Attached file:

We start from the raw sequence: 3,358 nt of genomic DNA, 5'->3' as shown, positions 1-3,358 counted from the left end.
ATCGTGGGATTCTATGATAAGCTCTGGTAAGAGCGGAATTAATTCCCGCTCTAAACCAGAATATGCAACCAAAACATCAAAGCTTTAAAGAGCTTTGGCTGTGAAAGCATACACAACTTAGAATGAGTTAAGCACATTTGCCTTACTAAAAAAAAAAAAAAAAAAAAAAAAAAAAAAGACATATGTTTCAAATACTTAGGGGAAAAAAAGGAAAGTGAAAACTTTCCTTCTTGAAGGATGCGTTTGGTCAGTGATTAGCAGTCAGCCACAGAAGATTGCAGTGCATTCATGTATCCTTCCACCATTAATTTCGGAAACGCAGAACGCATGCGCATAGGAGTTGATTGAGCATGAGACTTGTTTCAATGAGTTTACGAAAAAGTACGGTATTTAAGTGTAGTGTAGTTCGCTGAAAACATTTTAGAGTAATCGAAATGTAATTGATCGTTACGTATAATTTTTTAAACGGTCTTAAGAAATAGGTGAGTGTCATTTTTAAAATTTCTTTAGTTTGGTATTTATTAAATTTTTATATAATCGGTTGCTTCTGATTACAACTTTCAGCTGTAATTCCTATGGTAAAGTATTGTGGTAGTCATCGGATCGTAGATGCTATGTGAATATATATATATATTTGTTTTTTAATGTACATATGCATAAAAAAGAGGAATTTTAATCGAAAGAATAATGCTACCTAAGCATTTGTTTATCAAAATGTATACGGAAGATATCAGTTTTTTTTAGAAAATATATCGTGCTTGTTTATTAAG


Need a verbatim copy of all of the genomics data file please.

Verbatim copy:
We start from the raw sequence: 3,358 nt of genomic DNA, 5'->3' as shown, positions 1-3,358 counted from the left end.
ATCGTGGGATTCTATGATAAGCTCTGGTAAGAGCGGAATTAATTCCCGCTCTAAACCAGAATATGCAACCAAAACATCAAAGCTTTAAAGAGCTTTGGCTGTGAAAGCATACACAACTTAGAATGAGTTAAGCACATTTGCCTTACTAAAAAAAAAAAAAAAAAAAAAAAAAAAAAAGACATATGTTTCAAATACTTAGGGGAAAAAAAGGAAAGTGAAAACTTTCCTTCTTGAAGGATGCGTTTGGTCAGTGATTAGCAGTCAGCCACAGAAGATTGCAGTGCATTCATGTATCCTTCCACCATTAATTTCGGAAACGCAGAACGCATGCGCATAGGAGTTGATTGAGCATGAGACTTGTTTCAATGAGTTTACGAAAAAGTACGGTATTTAAGTGTAGTGTAGTTCGCTGAAAACATTTTAGAGTAATCGAAATGTAATTGATCGTTACGTATAATTTTTTAAACGGTCTTAAGAAATAGGTGAGTGTCATTTTTAAAATTTCTTTAGTTTGGTATTTATTAAATTTTTATATAATCGGTTGCTTCTGATTACAACTTTCAGCTGTAATTCCTATGGTAAAGTATTGTGGTAGTCATCGGATCGTAGATGCTATGTGAATATATATATATATTTGTTTTTTAATGTACATATGCATAAAAAAGAGGAATTTTAATCGAAAGAATAATGCTACCTAAGCATTTGTTTATCAAAATGTATACGGAAGATATCAGTTTTTTTTAGAAAATATATCGTGCTTGTTTATTAAG